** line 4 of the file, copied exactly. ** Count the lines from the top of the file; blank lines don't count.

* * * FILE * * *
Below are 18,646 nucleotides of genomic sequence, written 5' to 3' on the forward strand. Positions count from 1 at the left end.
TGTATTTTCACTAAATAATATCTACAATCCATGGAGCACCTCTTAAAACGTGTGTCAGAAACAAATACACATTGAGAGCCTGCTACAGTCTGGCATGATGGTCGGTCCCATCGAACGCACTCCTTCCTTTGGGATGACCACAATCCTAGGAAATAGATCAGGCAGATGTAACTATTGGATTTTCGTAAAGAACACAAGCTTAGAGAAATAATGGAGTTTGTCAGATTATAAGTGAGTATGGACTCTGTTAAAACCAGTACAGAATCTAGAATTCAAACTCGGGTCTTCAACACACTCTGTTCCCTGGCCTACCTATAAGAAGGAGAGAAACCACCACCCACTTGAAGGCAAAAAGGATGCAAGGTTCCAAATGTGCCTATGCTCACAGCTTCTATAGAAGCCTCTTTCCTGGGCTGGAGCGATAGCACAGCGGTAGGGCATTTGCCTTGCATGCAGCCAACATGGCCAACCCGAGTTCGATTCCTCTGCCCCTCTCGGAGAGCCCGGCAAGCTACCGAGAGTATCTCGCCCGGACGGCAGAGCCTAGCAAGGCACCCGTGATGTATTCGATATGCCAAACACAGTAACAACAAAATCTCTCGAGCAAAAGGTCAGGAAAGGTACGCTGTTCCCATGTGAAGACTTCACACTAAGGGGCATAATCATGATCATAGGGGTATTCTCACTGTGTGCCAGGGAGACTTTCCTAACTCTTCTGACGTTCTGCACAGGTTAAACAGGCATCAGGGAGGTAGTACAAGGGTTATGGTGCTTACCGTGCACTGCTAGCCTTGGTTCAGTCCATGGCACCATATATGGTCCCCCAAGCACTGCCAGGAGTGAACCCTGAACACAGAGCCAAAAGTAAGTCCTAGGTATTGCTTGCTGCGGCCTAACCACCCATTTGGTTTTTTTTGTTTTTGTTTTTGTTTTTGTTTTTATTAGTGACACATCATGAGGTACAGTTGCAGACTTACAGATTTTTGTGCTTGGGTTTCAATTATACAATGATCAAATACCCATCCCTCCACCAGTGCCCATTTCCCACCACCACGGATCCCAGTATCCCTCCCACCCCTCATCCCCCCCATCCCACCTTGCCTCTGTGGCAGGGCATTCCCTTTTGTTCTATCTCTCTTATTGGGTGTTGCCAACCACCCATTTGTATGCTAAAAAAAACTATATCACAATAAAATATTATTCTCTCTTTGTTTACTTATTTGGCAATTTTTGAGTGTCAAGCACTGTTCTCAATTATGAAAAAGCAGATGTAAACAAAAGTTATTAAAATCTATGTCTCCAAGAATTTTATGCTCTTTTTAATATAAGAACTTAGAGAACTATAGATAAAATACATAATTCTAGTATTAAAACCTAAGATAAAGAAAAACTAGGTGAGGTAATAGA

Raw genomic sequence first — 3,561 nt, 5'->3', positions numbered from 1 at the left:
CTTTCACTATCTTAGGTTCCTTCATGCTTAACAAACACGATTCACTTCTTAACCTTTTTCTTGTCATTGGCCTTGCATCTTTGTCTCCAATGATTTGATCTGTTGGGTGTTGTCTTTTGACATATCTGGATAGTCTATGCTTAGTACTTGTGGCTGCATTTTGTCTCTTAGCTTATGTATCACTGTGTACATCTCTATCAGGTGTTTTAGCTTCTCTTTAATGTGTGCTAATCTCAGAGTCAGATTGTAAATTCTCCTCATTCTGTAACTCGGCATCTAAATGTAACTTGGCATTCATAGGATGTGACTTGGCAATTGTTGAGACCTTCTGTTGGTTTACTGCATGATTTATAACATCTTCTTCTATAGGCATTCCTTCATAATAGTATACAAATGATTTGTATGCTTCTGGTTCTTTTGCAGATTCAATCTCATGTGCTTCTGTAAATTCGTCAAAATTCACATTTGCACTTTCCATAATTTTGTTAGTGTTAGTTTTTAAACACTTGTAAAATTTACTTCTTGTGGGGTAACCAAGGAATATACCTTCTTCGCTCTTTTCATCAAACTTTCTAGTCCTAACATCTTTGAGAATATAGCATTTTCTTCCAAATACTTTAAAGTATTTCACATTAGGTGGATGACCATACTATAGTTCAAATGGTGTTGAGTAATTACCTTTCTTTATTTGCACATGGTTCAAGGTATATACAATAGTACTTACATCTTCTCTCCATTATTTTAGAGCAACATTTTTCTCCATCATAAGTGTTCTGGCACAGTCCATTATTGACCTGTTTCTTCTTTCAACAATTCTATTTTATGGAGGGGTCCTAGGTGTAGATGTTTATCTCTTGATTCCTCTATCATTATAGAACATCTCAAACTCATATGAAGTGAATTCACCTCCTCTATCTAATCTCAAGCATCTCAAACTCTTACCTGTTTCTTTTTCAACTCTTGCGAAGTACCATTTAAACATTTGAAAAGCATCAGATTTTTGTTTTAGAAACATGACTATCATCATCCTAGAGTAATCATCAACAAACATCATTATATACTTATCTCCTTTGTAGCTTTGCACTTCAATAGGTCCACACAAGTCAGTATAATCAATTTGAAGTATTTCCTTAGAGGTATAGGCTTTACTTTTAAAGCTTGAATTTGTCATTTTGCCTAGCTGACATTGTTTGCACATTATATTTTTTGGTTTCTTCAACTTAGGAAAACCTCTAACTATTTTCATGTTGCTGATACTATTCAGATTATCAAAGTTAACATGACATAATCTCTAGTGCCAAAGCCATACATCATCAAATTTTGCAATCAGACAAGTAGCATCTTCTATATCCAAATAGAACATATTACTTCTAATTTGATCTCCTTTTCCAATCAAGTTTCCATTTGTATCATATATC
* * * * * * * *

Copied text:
CTTTCACTATCTTAGGTTCCTTCATGCTTAACAAACACGATTCACTTCTTAACCTTTTTCTTGTCATTGGCCTTGCATCTTTGTCTCCAATGATTTGATCTGTTGGGTGTTGTCTTTTGACATATCTGGATAGTCTATGCTTAGTACTTGTGGCTGCATTTTGTCTCTTAGCTTATGTATCACTGTGTACATCTCTATCAGGTGTTTTAGCTTCTCTTTAATGTGTGCTAATCTCAGAGTCAGATTGTAAATTCTCCTCATTCTGTAACTCGGCATCTAAATGTAACTTGGCATTCATAGGATGTGACTTGGCAATTGTTGAGACCTTCTGTTGGTTTACTGCATGATTTATAACATCTTCTTCTATAGGCATTCCTTCATAATAGTATACAAATGATTTGTATGCTTCTGGTTCTTTTGCAGATTCAATCTCATGTGCTTCTGTAAATTCGTCAAAATTCACATTTGCACTTTCCATAATTTTGTTAGTGTTAGTTTTTAAACACTTGTAAAATTTACTTCTTGTGGGGTAACCAAGGAATATACCTTCTTCGCTCTTTTCATCAAACTTTCTAGTCCTAACATCTTTGAGAATATAGCATTTTCTTCCAAATACTTTAAAGTATTTCACATTAGGTGGATGACCATACTATAGTTCAAATGGTGTTGAGTAATTACCTTTCTTTATTTGCACATGGTTCAAGGTATATACAATAGTACTTACATCTTCTCTCCATTATTTTAGAGCAACATTTTTCTCCATCATAAGTGTTCTGGCACAGTCCATTATTGACCTGTTTCTTCTTTCAACAATTCTATTTTATGGAGGGGTCCTAGGTGTAGATGTTTATCTCTTGATTCCTCTATCATTATAGAACATCTCAAACTCATATGAAGTGAATTCACCTCCTCTATCTAATCTCAAGCATCTCAAACTCTTACCTGTTTCTTTTTCAACTCTTGCGAAGTACCATTTAAACATTTGAAAAGCATCAGATTTTTGTTTTAGAAACATGACTATCATCATCCTAGAGTAATCATCAACAAACATCATTATATACTTATCTCCTTTGTAGCTTTGCACTTCAATAGGTCCACACAAGTCAGTATAATCAATTTGAAGTATTTCCTTAGAGGTATAGGCTTTACTTTTAAAGCTTGAATTTGTCATTTTGCCTAGCTGACATTGTTTGCACATTATATTTTTTGGTTTCTTCAACTTAGGAAAACCTCTAACTATTTTCATGTTGCTGATACTATTCAGATTATCAAAGTTAACATGACATAATCTCTAGTGCCAAAGCCATACATCATCAAATTTTGCAATCAGACAAGTAGCATCTTCTATATCCAAATAGAACATATTACTTCTAATTTGATCTCCTTTTCCAATCAAGTTTCCATTTGTATCATATATC